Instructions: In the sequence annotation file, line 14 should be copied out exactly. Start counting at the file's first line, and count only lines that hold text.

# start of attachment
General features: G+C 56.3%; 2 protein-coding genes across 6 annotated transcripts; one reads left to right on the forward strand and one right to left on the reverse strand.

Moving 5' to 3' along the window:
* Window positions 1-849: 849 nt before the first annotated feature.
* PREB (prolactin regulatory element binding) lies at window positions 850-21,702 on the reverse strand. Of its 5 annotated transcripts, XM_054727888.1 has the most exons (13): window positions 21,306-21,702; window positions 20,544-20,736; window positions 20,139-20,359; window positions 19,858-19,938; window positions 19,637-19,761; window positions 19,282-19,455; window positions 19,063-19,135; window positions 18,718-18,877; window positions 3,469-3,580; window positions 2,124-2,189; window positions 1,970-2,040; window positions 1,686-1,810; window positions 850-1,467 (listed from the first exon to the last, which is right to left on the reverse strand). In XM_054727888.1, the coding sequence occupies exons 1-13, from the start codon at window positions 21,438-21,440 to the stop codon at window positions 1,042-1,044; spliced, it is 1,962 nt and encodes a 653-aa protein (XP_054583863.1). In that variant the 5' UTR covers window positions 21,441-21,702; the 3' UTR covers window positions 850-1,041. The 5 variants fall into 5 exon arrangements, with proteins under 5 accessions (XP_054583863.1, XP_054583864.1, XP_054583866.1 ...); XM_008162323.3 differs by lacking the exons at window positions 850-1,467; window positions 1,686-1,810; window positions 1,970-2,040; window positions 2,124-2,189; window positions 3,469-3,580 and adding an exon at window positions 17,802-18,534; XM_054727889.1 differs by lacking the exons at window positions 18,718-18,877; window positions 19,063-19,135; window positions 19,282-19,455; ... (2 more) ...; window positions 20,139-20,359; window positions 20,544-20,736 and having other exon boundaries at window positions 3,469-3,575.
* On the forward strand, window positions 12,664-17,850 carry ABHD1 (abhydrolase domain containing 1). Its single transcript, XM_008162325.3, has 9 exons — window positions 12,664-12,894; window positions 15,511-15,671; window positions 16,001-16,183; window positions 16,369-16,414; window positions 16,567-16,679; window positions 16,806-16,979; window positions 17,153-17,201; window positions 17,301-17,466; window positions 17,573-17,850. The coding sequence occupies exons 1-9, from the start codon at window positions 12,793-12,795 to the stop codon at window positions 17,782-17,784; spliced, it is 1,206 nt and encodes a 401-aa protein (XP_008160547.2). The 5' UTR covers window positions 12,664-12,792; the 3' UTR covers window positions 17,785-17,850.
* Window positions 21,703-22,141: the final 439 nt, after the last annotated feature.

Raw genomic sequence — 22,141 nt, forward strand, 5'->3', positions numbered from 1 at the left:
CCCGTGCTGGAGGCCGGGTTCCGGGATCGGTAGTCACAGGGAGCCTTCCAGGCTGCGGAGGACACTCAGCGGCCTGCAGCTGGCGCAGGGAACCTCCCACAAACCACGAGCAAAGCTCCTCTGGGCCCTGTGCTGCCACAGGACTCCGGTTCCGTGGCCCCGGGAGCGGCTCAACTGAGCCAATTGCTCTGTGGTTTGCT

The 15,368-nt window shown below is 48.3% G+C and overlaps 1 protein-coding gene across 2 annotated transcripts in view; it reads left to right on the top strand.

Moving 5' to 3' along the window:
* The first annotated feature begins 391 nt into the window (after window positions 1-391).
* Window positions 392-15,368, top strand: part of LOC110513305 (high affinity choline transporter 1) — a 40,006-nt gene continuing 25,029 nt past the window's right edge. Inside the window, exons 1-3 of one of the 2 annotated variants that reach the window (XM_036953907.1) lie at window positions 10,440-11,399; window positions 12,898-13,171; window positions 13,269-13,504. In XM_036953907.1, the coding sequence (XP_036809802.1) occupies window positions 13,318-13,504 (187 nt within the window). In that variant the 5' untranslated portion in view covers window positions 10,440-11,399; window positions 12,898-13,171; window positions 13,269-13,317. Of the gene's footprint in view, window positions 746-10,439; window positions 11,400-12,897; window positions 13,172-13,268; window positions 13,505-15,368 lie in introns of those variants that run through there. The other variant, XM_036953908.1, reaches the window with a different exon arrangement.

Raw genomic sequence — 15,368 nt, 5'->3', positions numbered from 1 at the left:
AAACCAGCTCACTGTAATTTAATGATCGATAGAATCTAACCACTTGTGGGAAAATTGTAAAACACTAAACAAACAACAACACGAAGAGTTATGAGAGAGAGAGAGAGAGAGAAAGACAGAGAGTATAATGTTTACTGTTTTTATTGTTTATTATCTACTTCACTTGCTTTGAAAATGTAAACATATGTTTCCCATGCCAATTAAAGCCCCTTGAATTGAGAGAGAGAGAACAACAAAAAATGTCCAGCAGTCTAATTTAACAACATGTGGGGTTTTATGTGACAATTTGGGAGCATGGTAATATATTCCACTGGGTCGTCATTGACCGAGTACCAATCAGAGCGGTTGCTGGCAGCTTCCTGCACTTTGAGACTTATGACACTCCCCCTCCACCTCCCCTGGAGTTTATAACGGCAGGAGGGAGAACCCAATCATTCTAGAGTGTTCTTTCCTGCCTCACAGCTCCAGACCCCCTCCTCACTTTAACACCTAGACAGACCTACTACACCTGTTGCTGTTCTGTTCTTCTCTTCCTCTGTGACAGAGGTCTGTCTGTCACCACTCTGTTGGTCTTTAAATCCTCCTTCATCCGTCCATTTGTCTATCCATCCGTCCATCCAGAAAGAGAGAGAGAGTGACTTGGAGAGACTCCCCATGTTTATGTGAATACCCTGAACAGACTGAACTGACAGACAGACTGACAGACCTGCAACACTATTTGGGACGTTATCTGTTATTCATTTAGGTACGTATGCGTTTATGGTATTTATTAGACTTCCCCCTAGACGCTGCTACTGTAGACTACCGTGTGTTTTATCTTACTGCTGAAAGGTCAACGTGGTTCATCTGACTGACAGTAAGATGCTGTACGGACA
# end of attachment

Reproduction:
AAACCAGCTCACTGTAATTTAATGATCGATAGAATCTAACCACTTGTGGGAAAATTGTAAAACACTAAACAAACAACAACACGAAGAGTTATGAGAGAGAGAGAGAGAGAGAAAGACAGAGAGTATAATGTTTACTGTTTTTATTGTTTATTATCTACTTCACTTGCTTTGAAAATGTAAACATATGTTTCCCATGCCAATTAAAGCCCCTTGAATTGAGAGAGAGAGAACAACAAAAAATGTCCAGCAGTCTAATTTAACAACATGTGGGGTTTTATGTGACAATTTGGGAGCATGGTAATATATTCCACTGGGTCGTCATTGACCGAGTACCAATCAGAGCGGTTGCTGGCAGCTTCCTGCACTTTGAGACTTATGACACTCCCCCTCCACCTCCCCTGGAGTTTATAACGGCAGGAGGGAGAACCCAATCATTCTAGAGTGTTCTTTCCTGCCTCACAGCTCCAGACCCCCTCCTCACTTTAACACCTAGACAGACCTACTACACCTGTTGCTGTTCTGTTCTTCTCTTCCTCTGTGACAGAGGTCTGTCTGTCACCACTCTGTTGGTCTTTAAATCCTCCTTCATCCGTCCATTTGTCTATCCATCCGTCCATCCAGAAAGAGAGAGAGAGTGACTTGGAGAGACTCCCCATGTTTATGTGAATACCCTGAACAGACTGAACTGACAGACAGACTGACAGACCTGCAACACTATTTGGGACGTTATCTGTTATTCATTTAGGTACGTATGCGTTTATGGTATTTATTAGACTTCCCCCTAGACGCTGCTACTGTAGACTACCGTGTGTTTTATCTTACTGCTGAAAGGTCAACGTGGTTCATCTGACTGACAGTAAGATGCTGTACGGACA